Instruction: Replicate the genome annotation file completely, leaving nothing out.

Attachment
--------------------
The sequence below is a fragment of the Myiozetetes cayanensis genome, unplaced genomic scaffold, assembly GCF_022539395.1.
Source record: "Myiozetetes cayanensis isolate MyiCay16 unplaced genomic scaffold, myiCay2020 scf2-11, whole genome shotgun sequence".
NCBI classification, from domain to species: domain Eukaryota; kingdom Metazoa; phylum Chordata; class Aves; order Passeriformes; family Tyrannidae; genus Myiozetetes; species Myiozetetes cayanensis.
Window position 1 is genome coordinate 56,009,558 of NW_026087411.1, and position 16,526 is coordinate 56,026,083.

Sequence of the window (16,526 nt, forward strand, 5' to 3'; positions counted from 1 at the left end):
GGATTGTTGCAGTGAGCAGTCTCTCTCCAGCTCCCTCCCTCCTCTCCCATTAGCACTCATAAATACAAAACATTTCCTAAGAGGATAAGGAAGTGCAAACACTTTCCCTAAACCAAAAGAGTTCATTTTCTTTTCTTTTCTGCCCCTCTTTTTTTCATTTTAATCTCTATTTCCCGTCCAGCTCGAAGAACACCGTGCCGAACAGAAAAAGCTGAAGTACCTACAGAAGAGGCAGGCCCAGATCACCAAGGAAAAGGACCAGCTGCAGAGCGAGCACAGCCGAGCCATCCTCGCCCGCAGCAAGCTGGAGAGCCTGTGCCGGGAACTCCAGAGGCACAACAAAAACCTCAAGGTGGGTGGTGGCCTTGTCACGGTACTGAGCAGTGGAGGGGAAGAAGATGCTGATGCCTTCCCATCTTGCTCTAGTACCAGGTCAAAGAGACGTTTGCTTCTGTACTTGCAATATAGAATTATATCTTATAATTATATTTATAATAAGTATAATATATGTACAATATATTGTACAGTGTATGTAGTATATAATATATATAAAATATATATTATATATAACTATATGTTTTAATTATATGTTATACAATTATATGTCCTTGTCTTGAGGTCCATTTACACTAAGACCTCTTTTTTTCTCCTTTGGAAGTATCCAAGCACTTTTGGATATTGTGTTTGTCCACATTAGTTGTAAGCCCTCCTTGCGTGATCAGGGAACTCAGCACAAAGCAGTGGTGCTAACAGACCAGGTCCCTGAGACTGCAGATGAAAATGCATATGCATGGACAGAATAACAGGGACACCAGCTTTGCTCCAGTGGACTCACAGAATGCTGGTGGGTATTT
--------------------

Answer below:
The sequence below is a fragment of the Myiozetetes cayanensis genome, unplaced genomic scaffold, assembly GCF_022539395.1.
Source record: "Myiozetetes cayanensis isolate MyiCay16 unplaced genomic scaffold, myiCay2020 scf2-11, whole genome shotgun sequence".
NCBI classification, from domain to species: domain Eukaryota; kingdom Metazoa; phylum Chordata; class Aves; order Passeriformes; family Tyrannidae; genus Myiozetetes; species Myiozetetes cayanensis.
Window position 1 is genome coordinate 56,009,558 of NW_026087411.1, and position 16,526 is coordinate 56,026,083.

Sequence of the window (16,526 nt, forward strand, 5' to 3'; positions counted from 1 at the left end):
GGATTGTTGCAGTGAGCAGTCTCTCTCCAGCTCCCTCCCTCCTCTCCCATTAGCACTCATAAATACAAAACATTTCCTAAGAGGATAAGGAAGTGCAAACACTTTCCCTAAACCAAAAGAGTTCATTTTCTTTTCTTTTCTGCCCCTCTTTTTTTCATTTTAATCTCTATTTCCCGTCCAGCTCGAAGAACACCGTGCCGAACAGAAAAAGCTGAAGTACCTACAGAAGAGGCAGGCCCAGATCACCAAGGAAAAGGACCAGCTGCAGAGCGAGCACAGCCGAGCCATCCTCGCCCGCAGCAAGCTGGAGAGCCTGTGCCGGGAACTCCAGAGGCACAACAAAAACCTCAAGGTGGGTGGTGGCCTTGTCACGGTACTGAGCAGTGGAGGGGAAGAAGATGCTGATGCCTTCCCATCTTGCTCTAGTACCAGGTCAAAGAGACGTTTGCTTCTGTACTTGCAATATAGAATTATATCTTATAATTATATTTATAATAAGTATAATATATGTACAATATATTGTACAGTGTATGTAGTATATAATATATATAAAATATATATTATATATAACTATATGTTTTAATTATATGTTATACAATTATATGTCCTTGTCTTGAGGTCCATTTACACTAAGACCTCTTTTTTTCTCCTTTGGAAGTATCCAAGCACTTTTGGATATTGTGTTTGTCCACATTAGTTGTAAGCCCTCCTTGCGTGATCAGGGAACTCAGCACAAAGCAGTGGTGCTAACAGACCAGGTCCCTGAGACTGCAGATGAAAATGCATATGCATGGACAGAATAACAGGGACACCAGCTTTGCTCCAGTGGACTCACAGAATGCTGGTGGGTATTT